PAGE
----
Oldest Burial Site Discovery Challenges Human Evolution


| LAST UPDATE 06/11/2023

By Stanley Wickens
ancient burial site discovery
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Scientists have unearthed the world's oldest known burial site in South Africa, containing the remains of a distant relative of humans previously thought incapable of complex behavior. This finding challenges our current understanding of human evolution and raises fascinating questions about the origins of sophisticated activities like burial.

Led by the renowned palaeoanthropologist Lee Berger, the team made their remarkable find deep within the Cradle of Humankind, a UNESCO world heritage site near Johannesburg. They stumbled upon several specimens of Homo naledi, a Stone Age hominid with a small brain size, buried about 100 feet underground in a cave system. These ancient interments, dating back at least 200,000 years, predate any evidence of Homo sapiens burials by a staggering 100,000 years. Traditionally, it was believed that the development of larger brains in our species facilitated complex activities such as burying the dead. However, these newfound burials challenge that notion. As Berger and his colleagues noted in their yet-to-be-peer-reviewed papers, "These are the most ancient interments yet recorded in the hominin record, earlier than evidence of Homo sapiens interments by at least 100,000 years."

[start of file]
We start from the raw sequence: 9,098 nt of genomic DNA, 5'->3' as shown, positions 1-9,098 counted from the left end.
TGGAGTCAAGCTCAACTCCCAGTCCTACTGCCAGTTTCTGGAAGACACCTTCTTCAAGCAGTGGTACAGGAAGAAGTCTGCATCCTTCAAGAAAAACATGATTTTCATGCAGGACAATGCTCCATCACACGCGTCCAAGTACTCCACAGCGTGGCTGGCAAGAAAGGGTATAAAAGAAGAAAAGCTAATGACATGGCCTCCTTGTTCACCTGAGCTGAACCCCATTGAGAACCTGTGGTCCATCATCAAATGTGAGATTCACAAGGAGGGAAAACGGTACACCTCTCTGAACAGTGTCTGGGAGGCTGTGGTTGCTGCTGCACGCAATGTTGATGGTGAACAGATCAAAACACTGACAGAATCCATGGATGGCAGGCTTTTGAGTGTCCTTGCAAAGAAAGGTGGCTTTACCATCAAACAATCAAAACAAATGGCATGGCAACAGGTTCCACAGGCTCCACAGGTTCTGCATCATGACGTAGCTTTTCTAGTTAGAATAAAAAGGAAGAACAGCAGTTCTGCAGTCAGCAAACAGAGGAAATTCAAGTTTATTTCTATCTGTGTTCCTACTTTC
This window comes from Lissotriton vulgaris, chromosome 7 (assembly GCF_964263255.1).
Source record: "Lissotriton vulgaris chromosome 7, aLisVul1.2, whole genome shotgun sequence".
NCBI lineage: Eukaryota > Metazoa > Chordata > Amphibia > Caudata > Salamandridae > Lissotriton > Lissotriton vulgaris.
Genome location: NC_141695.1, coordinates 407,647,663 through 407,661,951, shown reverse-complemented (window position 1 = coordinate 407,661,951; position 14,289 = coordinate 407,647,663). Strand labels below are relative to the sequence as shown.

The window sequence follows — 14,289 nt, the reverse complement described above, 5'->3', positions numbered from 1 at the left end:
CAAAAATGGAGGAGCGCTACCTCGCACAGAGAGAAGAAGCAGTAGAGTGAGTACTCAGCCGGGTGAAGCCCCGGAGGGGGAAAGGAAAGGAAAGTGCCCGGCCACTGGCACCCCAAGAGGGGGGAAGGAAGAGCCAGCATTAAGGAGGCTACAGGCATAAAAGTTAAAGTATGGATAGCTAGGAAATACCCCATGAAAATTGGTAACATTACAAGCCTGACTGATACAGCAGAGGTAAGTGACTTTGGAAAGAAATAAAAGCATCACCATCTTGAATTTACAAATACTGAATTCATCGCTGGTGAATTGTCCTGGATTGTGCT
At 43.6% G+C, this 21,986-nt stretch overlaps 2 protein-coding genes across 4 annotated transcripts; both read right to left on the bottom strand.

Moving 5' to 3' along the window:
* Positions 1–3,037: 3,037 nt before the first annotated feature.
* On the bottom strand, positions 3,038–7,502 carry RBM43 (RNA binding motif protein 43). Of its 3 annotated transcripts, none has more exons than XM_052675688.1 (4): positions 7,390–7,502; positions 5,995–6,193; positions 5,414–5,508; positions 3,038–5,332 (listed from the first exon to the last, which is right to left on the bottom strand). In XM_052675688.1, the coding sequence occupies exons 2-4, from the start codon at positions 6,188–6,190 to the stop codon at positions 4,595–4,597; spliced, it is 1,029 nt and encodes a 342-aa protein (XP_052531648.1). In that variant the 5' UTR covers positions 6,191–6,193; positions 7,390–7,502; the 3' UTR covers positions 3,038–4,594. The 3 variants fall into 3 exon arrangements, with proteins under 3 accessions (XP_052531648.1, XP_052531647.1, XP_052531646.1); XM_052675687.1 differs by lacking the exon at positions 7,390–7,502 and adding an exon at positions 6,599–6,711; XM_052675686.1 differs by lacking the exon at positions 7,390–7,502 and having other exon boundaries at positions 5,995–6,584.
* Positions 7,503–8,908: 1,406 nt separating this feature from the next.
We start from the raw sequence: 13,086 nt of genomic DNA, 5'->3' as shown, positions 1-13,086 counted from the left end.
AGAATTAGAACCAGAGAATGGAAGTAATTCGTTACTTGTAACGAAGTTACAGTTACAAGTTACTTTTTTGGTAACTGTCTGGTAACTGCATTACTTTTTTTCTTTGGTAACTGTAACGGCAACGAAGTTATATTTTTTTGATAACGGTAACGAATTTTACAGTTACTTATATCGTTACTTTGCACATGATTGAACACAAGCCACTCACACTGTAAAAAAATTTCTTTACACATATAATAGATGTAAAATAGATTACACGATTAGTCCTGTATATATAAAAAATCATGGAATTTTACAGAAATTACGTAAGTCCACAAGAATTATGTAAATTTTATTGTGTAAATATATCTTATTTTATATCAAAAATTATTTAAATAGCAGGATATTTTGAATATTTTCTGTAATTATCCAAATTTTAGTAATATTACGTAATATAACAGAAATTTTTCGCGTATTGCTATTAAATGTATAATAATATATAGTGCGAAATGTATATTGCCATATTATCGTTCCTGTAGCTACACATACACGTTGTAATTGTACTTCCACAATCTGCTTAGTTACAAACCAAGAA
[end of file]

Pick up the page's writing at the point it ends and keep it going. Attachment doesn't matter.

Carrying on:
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Homo naledi, a primitive species positioned between apes and modern humans, possessed brains the size of oranges and stood at around five feet tall. This discovery further disrupts the idea of a linear evolutionary progression. With curved fingers and toes, as well as hands and feet adapted for tool use and walking, Homo naledi shattered our preconceived notions of our evolutionary path. The burial site, located in the "Rising Star" cave system, is not the only evidence of complex behavior exhibited by Homo naledi. The researchers also found engravings on cave pillars, including a "rough hashtag figure," suggesting symbolic practices. This challenges the notion that humans are the sole inventors of such behaviors. Lee Berger, in an interview with AFP, boldly stated, "That would mean not only are humans not unique in the development of symbolic practices, but may not have even invented such behaviors."

While these findings have generated some controversy, with previous accusations of lacking scientific rigor, they undeniably have the potential to revolutionize our understanding of human evolution. Agustín Fuentes, a professor of anthropology at Princeton University and co-author of the studies, remarked, "Burial, meaning-making, even 'art' could have a much more complicated, dynamic, non-human history than we previously thought." As the research undergoes further scrutiny and analysis, we eagerly anticipate gaining deeper insights into the ancient burial practices of our distant relatives. These discoveries remind us that the story of human evolution is far from simple, and the behaviors we once believed to be uniquely human may have deeper roots in our shared history with other species.

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